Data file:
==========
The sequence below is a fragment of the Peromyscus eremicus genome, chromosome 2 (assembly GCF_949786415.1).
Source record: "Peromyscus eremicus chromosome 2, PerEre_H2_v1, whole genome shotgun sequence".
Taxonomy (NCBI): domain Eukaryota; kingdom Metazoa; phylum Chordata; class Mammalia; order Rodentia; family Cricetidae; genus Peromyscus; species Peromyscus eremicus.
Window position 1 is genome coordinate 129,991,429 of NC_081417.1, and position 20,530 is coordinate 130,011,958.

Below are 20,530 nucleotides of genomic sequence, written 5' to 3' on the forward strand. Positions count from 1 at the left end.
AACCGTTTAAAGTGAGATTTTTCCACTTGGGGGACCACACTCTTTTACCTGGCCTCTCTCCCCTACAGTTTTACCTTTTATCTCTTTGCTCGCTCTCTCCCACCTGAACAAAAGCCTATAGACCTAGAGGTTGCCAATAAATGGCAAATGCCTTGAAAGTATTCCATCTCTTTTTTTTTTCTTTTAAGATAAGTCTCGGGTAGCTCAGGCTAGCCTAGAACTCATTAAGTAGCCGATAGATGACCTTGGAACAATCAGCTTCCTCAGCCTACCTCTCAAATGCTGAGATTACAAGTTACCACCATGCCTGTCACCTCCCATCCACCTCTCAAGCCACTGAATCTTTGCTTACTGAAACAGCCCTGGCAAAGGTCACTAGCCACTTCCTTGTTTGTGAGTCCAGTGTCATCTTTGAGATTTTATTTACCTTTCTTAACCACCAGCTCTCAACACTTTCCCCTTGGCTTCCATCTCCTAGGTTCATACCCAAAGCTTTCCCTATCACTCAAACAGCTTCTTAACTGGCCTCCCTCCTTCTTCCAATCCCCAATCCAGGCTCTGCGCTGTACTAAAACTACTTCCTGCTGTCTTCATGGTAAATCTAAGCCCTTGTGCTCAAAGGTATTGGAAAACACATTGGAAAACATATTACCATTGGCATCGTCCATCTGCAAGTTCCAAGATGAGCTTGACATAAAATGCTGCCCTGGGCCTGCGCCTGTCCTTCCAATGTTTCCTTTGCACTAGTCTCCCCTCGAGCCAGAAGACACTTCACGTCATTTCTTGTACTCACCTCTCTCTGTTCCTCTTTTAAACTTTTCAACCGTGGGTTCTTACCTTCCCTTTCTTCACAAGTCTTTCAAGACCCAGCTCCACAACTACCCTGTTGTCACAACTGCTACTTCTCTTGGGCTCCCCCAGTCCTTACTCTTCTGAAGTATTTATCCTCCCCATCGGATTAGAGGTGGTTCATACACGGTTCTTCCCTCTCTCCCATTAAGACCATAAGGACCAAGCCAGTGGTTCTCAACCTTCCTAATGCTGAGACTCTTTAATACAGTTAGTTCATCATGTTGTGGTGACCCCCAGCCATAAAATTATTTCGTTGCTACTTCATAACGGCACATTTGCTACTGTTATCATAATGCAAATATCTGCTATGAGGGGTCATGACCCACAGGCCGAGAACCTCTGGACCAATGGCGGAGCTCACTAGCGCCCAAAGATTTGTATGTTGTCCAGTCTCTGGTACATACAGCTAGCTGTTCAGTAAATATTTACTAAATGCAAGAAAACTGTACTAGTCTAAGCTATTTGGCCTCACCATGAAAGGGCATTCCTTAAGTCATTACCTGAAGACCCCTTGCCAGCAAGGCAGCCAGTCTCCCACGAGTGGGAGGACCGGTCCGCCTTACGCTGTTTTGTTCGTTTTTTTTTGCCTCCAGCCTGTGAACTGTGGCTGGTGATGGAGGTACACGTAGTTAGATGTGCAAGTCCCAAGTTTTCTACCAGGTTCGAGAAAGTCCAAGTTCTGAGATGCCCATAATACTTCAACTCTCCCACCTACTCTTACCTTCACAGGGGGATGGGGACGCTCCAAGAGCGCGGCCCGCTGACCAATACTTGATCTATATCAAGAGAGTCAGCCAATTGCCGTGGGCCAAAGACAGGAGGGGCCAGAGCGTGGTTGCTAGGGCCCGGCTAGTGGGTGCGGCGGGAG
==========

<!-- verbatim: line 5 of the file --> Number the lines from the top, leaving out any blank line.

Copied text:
Below are 20,530 nucleotides of genomic sequence, written 5' to 3' on the forward strand. Positions count from 1 at the left end.